Thanks to a request from the Southwest Organization for Sustainability, the Archuleta County Board of County Commissioners opted Tuesday to waive the fees at the county’s recycling facility next week in honor of Earth Day.
The fees will be waived at the facility, located at the Transfer Station on Trujillo Road (County Road 500), April 21-26.
Earth Day is April 22.
In presenting the request at Tuesday’s regular meeting, Archuleta County Administrator Bentley Henderson noted the revenue lost from the fee waiver would be negligible to the county.
According to agenda documentation, the revenue loss to the county would be about $250.
All three commissioners voiced their beliefs that the fee waiver would provide more positive than negative.
Michael Whiting noted that an increased interest in recycling would cover the revenue lost through the fee waiver.
Steve Wadley added that the waiver would provide incentive to help clean up the county.
Clifford Lucero noted that the move would help raise awareness for recycling.
In other business at Tuesday’s meeting, the board:
• Awarded the contract for the county’s 2014 aggregate supply to Strohecker Asphalt and Paving.
The company was the sole bidder for the gravel contract, according to Ken Feyen.
Despite having only one bidder for the contract, Feyen said the amounts received are less than the prices received last year.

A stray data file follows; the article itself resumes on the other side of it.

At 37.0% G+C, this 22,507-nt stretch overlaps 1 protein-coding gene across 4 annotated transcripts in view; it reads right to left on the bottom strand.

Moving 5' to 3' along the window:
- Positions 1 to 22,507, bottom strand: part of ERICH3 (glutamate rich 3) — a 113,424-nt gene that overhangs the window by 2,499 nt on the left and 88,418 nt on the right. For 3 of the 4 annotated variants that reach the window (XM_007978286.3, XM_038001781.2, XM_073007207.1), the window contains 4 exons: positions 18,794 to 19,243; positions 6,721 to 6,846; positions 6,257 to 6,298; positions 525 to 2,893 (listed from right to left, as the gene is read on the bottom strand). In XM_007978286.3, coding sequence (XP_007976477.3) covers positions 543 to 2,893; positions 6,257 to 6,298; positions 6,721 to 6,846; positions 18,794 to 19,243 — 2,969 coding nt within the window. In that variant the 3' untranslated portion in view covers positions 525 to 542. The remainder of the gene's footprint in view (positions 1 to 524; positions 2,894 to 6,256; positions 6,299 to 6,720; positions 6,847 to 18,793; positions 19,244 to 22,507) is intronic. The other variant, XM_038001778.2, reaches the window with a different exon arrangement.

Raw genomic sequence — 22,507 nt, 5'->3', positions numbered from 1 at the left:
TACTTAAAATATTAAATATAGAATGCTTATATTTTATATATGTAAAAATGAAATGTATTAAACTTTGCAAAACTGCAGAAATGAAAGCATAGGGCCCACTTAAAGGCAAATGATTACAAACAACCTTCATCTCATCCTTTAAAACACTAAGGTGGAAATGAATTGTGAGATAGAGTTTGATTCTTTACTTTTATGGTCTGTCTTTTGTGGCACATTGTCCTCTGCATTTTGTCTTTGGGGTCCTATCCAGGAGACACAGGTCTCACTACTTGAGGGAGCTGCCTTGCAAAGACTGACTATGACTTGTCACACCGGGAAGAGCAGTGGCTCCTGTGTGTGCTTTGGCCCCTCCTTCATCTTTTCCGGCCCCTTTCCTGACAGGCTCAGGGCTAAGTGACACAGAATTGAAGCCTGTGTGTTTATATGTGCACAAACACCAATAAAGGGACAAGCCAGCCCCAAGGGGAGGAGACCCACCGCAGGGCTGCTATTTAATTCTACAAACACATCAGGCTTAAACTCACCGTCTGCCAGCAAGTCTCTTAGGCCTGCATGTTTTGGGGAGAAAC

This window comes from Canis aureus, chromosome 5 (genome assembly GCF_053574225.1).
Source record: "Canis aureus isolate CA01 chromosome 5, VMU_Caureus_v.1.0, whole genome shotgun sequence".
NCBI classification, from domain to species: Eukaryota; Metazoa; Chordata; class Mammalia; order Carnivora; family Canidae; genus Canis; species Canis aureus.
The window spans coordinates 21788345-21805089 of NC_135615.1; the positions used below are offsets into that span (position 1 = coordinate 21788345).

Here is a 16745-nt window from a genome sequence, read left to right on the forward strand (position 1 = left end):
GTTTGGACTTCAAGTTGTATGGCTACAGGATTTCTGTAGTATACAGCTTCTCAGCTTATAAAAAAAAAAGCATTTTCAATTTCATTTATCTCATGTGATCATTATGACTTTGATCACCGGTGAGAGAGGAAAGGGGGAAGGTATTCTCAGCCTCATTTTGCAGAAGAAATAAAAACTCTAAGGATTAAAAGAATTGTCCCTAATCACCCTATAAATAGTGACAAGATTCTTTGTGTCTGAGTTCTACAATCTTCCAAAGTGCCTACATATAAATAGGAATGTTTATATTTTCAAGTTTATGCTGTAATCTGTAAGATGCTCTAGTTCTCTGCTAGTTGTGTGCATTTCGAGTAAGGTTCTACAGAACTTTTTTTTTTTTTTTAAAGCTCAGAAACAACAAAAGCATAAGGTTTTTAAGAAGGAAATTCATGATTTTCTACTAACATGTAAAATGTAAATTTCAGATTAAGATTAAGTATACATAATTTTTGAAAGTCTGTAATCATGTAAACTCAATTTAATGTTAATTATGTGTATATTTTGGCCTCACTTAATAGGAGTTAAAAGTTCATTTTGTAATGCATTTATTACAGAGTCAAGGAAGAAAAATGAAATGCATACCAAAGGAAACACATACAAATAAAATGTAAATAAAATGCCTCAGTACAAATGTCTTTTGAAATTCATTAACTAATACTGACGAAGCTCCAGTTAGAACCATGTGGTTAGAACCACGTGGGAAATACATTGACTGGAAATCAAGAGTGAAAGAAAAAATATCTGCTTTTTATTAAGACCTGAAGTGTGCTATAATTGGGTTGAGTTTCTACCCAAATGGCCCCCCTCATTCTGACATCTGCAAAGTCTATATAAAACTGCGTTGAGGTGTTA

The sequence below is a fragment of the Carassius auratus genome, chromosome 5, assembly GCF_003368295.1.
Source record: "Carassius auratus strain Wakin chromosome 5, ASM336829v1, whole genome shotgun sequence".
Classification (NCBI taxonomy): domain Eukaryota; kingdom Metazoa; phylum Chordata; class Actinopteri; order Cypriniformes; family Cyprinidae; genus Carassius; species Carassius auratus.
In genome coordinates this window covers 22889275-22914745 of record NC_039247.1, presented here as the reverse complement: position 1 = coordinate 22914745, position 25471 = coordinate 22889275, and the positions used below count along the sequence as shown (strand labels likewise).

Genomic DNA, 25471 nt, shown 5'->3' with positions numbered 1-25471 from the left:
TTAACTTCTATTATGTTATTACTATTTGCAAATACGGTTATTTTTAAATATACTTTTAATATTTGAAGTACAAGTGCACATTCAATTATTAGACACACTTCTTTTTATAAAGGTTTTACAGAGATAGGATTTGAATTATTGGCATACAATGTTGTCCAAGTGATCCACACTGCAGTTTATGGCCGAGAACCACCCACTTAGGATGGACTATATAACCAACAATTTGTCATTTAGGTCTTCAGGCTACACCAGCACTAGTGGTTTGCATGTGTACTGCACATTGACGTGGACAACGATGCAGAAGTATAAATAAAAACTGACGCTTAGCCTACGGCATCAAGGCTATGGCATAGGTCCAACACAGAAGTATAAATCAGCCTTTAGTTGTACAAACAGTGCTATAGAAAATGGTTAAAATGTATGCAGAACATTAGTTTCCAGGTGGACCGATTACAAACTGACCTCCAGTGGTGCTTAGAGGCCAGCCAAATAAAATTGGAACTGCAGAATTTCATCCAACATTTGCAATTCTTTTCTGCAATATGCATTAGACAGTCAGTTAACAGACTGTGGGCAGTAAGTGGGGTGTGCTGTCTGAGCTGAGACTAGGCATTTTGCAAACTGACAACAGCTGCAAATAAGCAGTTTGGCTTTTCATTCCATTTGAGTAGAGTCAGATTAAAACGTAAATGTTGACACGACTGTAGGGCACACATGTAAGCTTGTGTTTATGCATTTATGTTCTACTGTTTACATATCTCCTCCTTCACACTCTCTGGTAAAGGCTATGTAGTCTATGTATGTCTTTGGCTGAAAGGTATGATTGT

However, Feyen also noted that the company’s gravel pit is located at Keyah Grande, presenting a challenge to transport the material through two construction zones on U.S. 160 (both with lane restrictions) to other parts of the county.
But, should the budget allow, the lower bid prices could potentially mean applying more aggregate to roads (according to the county’s five-year road plan) than originally planned.
The commissioners approved the contract for an amount not to exceed $252,250.
• Awarded a contract to Refine Asbestos for the abatement and interior demolition of the county’s future administration building, located at 398 Lewis Street.
The county purchased the building, which formerly housed the Archuleta County Education Center, in December, with the knowledge that asbestos and lead abatement would be required.
Because of that, $40,000 was put into escrow by the seller for the purpose of abatement.
This bid cycle was the second iteration for abatement and interior demolition at the building, Henderson explained at the meeting, with the county hiring a consultant for the current iteration in order to better refine the scope of work necessary regarding the asbestos.
The county received three bids, Henderson said, with Refine Asbestos bidding a base amount of $63,000 and a top amount of $71,650 should additional, specific work be required once demolition begins (such as removing additional walls).
• Appointed Henderson as the county’s budget officer after approving a resolution creating the position.
In introducing the topic, Archuleta County Attorney Todd Starr noted that, while the county has appointed budget officers in the past, staff was not able to locate a resolution authorizing the position.
Because of that, the commissioners approved the position with an accompanying pay range of $2,500 to $7,000.
In response to a question from Wadley, Starr noted it was up to the commissioners to appoint someone outside of that pay range or within, later adding it was not good practice to pay outside of the approved pay range.
Whiting suggested that the position start at the bottom of the range, with Wadley including a $3,000 figure in his motion, which was unanimously approved.